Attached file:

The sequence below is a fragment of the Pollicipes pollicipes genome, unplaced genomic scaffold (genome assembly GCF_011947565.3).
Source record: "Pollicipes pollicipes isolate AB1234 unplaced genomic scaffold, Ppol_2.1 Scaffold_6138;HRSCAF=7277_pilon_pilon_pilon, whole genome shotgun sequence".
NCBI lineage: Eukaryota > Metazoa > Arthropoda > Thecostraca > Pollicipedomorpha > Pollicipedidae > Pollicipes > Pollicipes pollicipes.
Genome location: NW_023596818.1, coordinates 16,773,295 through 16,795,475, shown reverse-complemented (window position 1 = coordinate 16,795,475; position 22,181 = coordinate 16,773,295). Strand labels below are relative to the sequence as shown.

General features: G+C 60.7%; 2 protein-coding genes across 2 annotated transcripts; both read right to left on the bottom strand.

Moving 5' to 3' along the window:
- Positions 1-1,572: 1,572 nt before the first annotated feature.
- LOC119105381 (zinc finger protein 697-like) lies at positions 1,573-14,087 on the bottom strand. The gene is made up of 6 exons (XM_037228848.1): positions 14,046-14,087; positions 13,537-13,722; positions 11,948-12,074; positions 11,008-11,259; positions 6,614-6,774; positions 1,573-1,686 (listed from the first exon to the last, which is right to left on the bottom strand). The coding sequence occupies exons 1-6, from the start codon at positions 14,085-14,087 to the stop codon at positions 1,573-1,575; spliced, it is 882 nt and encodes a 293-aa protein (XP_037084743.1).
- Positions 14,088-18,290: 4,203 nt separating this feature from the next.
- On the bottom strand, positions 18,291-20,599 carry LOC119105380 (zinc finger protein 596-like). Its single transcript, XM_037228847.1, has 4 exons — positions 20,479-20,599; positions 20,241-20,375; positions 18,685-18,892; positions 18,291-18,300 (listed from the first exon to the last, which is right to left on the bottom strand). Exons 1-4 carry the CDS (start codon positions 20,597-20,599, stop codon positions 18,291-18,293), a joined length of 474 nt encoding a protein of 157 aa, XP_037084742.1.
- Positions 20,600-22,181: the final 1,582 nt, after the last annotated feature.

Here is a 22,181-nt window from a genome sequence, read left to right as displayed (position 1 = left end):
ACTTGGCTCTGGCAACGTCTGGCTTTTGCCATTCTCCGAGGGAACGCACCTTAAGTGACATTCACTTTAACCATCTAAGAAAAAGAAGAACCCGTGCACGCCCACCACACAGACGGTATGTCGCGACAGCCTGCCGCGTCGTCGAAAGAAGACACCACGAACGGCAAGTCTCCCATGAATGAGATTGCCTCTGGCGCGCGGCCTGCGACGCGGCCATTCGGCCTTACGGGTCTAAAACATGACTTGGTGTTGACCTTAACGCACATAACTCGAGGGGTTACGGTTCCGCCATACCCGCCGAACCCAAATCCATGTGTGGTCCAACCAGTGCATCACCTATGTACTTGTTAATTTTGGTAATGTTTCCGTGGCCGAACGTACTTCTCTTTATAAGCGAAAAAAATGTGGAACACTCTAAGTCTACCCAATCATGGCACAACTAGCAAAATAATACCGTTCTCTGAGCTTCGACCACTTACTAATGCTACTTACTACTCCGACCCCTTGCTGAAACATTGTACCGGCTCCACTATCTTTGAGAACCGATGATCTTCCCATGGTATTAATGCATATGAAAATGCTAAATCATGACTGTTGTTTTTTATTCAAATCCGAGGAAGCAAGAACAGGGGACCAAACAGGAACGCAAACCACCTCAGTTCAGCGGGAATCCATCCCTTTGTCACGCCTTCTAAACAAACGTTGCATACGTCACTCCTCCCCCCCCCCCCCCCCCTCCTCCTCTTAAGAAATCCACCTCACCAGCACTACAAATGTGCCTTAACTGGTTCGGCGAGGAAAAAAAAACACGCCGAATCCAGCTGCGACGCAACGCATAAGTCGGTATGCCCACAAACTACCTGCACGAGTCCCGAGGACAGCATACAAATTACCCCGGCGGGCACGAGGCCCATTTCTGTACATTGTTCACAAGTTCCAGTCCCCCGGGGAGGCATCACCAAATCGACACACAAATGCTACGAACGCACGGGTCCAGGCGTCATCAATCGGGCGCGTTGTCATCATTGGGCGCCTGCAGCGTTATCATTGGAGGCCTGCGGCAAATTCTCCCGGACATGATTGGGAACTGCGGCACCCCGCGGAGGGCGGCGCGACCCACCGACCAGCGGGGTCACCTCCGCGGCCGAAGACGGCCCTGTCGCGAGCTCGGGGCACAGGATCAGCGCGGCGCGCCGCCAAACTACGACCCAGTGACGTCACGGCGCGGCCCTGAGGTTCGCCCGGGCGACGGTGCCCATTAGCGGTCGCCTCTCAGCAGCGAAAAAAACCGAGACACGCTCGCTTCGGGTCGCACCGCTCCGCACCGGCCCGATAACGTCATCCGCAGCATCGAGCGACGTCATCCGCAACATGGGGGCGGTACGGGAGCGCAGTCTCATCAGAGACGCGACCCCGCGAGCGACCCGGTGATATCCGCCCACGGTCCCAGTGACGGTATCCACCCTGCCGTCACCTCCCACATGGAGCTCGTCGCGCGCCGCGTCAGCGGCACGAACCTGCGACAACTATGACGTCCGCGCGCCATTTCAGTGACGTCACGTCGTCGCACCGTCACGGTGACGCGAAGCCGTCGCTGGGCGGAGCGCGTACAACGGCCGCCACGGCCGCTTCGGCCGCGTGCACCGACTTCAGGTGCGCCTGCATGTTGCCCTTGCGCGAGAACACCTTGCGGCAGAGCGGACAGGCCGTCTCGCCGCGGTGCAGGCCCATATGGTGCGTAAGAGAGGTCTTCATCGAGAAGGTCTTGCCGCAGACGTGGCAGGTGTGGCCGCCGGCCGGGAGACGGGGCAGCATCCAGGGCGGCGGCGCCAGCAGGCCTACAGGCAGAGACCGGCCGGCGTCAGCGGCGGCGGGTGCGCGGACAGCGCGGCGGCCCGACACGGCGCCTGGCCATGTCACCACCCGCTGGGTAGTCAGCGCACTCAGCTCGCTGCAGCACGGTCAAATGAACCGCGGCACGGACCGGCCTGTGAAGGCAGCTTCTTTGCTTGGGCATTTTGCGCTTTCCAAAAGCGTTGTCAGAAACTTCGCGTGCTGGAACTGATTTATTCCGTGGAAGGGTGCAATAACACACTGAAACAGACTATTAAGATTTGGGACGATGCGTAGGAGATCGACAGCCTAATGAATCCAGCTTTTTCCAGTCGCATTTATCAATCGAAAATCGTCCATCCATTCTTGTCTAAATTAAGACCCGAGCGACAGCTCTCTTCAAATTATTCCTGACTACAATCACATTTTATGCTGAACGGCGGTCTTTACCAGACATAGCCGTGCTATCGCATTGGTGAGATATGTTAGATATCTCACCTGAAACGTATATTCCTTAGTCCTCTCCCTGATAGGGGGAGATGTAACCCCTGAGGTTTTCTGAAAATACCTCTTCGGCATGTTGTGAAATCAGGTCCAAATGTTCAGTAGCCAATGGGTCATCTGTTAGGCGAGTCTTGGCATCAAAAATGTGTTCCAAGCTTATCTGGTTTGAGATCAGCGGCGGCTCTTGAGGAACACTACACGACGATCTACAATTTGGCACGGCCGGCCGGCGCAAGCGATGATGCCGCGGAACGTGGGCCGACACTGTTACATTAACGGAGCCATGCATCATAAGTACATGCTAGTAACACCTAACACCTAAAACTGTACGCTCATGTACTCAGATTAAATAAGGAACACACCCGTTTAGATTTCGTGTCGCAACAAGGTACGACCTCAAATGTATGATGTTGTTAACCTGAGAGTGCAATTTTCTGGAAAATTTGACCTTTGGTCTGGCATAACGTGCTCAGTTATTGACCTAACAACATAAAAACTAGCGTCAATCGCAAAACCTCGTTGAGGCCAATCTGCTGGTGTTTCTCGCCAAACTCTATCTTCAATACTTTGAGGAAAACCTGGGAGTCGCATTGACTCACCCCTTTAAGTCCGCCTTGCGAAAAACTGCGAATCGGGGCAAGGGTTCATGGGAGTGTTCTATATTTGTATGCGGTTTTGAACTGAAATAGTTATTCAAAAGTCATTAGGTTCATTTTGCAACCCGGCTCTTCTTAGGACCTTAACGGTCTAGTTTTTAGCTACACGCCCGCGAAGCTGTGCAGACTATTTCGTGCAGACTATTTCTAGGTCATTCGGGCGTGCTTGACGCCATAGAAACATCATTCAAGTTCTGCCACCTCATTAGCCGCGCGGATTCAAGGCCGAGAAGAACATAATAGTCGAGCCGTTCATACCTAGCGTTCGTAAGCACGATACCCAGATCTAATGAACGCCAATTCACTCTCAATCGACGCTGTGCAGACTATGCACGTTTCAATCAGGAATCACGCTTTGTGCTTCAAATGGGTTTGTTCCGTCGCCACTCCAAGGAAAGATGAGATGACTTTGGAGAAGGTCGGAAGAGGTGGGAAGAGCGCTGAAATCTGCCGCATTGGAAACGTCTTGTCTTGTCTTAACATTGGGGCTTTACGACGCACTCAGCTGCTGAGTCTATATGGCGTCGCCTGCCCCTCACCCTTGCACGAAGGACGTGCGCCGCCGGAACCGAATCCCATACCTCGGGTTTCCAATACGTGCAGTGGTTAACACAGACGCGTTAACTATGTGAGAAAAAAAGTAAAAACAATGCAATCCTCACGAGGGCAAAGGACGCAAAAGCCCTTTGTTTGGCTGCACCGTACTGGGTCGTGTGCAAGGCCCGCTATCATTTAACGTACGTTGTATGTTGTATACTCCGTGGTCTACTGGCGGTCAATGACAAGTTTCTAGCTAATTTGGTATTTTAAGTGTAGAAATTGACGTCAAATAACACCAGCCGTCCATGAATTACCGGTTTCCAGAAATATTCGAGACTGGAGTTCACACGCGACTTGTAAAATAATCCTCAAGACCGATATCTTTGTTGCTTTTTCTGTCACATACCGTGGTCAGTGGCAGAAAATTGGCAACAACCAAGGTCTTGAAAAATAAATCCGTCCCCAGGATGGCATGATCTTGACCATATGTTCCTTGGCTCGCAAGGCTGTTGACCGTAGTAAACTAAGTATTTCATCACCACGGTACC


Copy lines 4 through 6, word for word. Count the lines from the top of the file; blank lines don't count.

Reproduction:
Genome location: NW_023596818.1, coordinates 16,773,295 through 16,795,475, shown reverse-complemented (window position 1 = coordinate 16,795,475; position 22,181 = coordinate 16,773,295). Strand labels below are relative to the sequence as shown.

General features: G+C 60.7%; 2 protein-coding genes across 2 annotated transcripts; both read right to left on the bottom strand.

Moving 5' to 3' along the window: